I thought my first answer would be enough, but I guess it wasnít because a lot of people keep asking me why we made a lineup change right after our reunion album. Both Kinsey and Kirk were fired for personal and musical reasons - I don't mind talking about the music, but the other stuff is private. I will say this - it was our agent who had a personal problem with Kirk. Willis and I had completely separate personal problems with Kinsey. Those problems have escalated over the last two years. Itís not like me to bad-mouth good musicians, but in his case Iíll make an exception.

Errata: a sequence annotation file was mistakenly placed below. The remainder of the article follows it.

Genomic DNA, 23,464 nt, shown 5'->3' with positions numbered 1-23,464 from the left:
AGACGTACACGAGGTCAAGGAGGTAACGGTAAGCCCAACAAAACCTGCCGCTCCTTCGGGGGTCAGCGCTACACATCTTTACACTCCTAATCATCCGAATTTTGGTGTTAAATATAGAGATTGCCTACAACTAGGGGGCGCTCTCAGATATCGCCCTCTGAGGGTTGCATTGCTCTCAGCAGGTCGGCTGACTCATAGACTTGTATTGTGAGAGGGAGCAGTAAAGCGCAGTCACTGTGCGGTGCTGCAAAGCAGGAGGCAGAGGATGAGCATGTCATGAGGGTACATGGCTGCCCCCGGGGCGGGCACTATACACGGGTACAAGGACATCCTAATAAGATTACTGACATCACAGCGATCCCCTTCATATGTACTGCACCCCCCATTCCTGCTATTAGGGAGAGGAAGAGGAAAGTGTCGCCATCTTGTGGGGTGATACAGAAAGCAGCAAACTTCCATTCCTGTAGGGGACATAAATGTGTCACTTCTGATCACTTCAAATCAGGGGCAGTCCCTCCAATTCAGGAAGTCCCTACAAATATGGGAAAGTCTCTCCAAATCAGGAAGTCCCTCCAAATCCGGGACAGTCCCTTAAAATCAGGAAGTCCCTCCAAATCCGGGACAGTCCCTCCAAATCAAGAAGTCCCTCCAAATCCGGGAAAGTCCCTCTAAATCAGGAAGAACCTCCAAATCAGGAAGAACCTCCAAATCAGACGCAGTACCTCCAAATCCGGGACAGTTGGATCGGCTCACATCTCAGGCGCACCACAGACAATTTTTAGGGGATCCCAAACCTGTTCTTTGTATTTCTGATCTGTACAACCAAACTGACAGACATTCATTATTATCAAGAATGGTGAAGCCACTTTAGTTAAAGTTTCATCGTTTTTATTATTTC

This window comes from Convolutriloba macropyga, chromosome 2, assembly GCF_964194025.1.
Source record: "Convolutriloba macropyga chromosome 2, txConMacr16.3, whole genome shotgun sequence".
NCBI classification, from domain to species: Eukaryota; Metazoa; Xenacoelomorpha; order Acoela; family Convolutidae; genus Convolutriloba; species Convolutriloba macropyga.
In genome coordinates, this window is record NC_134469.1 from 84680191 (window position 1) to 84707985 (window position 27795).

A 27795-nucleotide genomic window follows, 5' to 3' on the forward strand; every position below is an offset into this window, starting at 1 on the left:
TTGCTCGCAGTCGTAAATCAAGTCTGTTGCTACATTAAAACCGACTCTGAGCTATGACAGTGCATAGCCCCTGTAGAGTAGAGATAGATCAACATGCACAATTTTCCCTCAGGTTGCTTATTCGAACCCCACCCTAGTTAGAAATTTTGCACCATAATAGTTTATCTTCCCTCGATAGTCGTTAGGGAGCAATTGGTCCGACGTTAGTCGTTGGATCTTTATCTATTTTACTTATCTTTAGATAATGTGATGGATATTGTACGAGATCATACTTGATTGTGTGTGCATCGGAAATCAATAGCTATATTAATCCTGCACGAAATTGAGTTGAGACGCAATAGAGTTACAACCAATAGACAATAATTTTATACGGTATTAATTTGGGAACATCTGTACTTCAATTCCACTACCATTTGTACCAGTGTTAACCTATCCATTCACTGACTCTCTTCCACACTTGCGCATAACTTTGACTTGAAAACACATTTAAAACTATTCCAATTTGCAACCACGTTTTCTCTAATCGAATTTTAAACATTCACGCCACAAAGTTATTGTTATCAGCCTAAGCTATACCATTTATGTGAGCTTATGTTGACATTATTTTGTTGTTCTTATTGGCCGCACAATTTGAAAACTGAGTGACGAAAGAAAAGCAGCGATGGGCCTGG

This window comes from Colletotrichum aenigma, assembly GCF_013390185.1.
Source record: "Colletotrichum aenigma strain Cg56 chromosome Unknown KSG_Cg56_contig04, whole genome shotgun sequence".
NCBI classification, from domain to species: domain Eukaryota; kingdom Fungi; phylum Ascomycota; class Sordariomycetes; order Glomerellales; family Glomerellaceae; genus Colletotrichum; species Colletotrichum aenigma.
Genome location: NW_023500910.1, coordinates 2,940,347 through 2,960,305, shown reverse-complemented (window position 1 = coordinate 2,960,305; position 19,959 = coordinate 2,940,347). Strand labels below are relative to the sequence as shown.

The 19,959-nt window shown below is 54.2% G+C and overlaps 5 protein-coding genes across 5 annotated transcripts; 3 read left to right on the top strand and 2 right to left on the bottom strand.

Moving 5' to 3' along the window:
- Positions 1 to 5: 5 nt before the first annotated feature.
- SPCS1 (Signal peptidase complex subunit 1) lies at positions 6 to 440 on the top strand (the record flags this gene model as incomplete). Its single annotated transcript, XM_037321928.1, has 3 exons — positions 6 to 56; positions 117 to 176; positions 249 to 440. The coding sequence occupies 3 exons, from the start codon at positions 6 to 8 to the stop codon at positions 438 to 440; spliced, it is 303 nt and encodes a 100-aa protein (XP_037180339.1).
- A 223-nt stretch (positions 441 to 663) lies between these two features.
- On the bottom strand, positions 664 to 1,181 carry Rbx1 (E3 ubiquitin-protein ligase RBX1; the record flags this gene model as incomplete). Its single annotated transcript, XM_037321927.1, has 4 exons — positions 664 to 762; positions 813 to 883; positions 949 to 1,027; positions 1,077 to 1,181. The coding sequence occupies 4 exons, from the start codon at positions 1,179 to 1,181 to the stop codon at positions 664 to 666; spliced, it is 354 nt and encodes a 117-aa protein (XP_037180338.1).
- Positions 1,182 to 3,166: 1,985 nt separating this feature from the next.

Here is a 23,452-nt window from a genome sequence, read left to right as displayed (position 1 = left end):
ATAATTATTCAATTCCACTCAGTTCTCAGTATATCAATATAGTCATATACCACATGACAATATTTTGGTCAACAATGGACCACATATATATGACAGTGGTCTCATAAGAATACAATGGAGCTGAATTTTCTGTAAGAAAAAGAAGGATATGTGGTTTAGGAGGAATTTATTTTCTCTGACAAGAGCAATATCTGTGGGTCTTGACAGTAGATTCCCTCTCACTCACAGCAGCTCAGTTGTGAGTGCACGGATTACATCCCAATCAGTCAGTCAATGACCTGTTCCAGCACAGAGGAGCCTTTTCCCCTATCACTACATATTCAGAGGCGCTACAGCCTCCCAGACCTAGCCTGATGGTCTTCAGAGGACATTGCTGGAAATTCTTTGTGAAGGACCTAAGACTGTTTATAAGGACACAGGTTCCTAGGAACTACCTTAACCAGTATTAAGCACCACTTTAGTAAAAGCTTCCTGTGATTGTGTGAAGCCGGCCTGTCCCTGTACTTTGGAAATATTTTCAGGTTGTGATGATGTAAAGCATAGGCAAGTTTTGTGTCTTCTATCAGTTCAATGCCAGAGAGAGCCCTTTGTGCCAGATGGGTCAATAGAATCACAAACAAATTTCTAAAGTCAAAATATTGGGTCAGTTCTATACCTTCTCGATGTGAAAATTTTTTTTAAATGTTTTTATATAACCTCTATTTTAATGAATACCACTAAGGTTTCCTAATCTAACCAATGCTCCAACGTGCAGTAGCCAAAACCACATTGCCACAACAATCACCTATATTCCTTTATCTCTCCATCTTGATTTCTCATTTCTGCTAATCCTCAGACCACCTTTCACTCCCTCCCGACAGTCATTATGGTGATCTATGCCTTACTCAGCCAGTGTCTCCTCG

Kirk is an extremely talented musician - fans of his drumming with Tribal Tech may not know that he also plays keyboards. He claims itís his second instrument - in a way, Iíd agree because his drumming is many levels above his keyboard playing, but he knows an incredible number of tunes and can play them in any key. I believe he enjoys playing keyboards and singing more than playing drums in a support role. Kirk has always said that his drumming style is ďexplosiveĒ, and on stage it just gets to be too much for me sometimes. This isnít anything I havenít told Kirk myself. Kirk sounds amazing on our records because he knows the music needs to groove. Gergo Borlai is a different type of player who puts a lot of energy into his grooves and isn't as concerned with fills and reacting to what everyone else is playing. Willis has been wanting to work with him for a long time and thatís the main reason for the change.